George Washington Papers
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From George Washington to Major General Israel Putnam, 12 June 1777

To Major General Israel Putnam

Head Quarters Middle Brook 12th June 1777

Dear Sir

I have your favr of the 10th. From Genl Howe’s Movements within a few days past, it is clear, beyond all matter of doubt, that he has dropped all thoughts of an expedition up the North River, having drawn the greatest part of his Troops from New York and its dependencies to Amboy, and from thence to Brunswic where his main Army is encamped. Great numbers of Waggons are brought over, and many flat Boats on Carriages, supposed to be for the passage of the Delaware. We have had a variety of Accounts by Deserters and Spies all agreeing that a move will be made as soon as matters are in a proper State. Under these Circumstances, I called a Council of General Officers, who all agreed that our present Army was insufficient either to make a proper Resistance to an attack of Genl Howes united Force, or to make an impression upon him should he leave us unmolested and march thro’ the flat Country towards Delaware—They were therefore unanimously of Opinion, that after leaving a Garrison at the Forts in the Highlands sufficient to repel any force that could possibly be turned suddenly against them, the remainder should be immediately marched to join this Army. The Force deemed sufficient is one Thousand effective Continental Troops, which with the Militia and Convalescents is equal to the number of the Enemy upon the East side of Hudsons River.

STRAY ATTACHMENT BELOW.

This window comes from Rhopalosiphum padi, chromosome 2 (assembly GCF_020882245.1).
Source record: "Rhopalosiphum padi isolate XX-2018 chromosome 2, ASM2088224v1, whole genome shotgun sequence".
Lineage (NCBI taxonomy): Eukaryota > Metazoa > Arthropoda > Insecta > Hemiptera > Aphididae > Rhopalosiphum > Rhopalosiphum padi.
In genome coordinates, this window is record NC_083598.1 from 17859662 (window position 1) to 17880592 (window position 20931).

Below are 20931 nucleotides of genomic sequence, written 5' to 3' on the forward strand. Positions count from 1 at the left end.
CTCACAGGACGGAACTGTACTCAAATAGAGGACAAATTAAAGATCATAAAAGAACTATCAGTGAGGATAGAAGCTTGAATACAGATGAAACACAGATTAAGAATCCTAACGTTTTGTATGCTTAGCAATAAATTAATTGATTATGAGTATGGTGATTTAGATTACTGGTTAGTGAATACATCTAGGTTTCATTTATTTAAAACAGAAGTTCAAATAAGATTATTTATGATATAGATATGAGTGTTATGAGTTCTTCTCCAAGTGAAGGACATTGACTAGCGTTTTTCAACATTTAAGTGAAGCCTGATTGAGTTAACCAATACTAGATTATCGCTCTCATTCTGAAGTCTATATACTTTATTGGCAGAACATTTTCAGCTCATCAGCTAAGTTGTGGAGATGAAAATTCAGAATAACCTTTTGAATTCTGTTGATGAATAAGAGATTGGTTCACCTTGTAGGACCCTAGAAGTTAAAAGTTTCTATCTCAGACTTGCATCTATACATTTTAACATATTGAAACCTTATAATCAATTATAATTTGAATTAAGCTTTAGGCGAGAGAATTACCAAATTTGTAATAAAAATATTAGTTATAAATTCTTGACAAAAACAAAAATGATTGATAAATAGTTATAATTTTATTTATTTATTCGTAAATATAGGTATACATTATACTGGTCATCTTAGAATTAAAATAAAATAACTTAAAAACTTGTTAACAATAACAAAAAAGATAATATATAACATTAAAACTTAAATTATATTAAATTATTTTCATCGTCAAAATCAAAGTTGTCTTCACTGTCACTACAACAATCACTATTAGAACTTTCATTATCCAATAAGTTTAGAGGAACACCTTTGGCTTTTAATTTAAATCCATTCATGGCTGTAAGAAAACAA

You are therefore immediately upon the Receipt of this to send forward all the Continental Troops under your command except the Number before mentioned. They are to march in three divisions, one day apart, under the command of Brig: Generals Parsons, Mcdougal & Glover bringing with them their Tents and Camp Kettles, but recommend it to both Officers and men to incumber themselves as little with Baggage as possible. Let two peices of Artillery come with each of the two first divisions manned with as many of Colo. Cranes Battalion as may have recovered of the small pox, and the deficiency made up out of Colo. Lambs Battalion lately arrived under Lt Colo. Oswald. They need not bring more than 24 Rounds of Ammunition as we have plenty. I will order those peices to be replaced by others that are now on their way from Springfield.

As fast as fresh Troops arrive you are to keep sending them on, always reserving a Garrison of 1000 effective Continentals. Or if the Troops when they arrive should be fatigued you can detach an equal number of those that were before in Garrison.

Be pleased to let me know by Return of the Express, how many men you can send immediately what number of Men are on their march from N. Engd and when the first division will march from Peeks kill. Try if possible to keep this Matter a secret, for I would wish to bring those Men here before the Enemy got notice of it, because if they should hear that we expected a strong Reinforcement it might induce them to make an attempt upon us before it joined us—press the officers who command the division to lose no time upon the march, as so much depends upon the speedy & sudden execution of this Maneuvre.

Df, in Tench Tilghman’s writing, DLC:GW; Varick transcript, DLC:GW.

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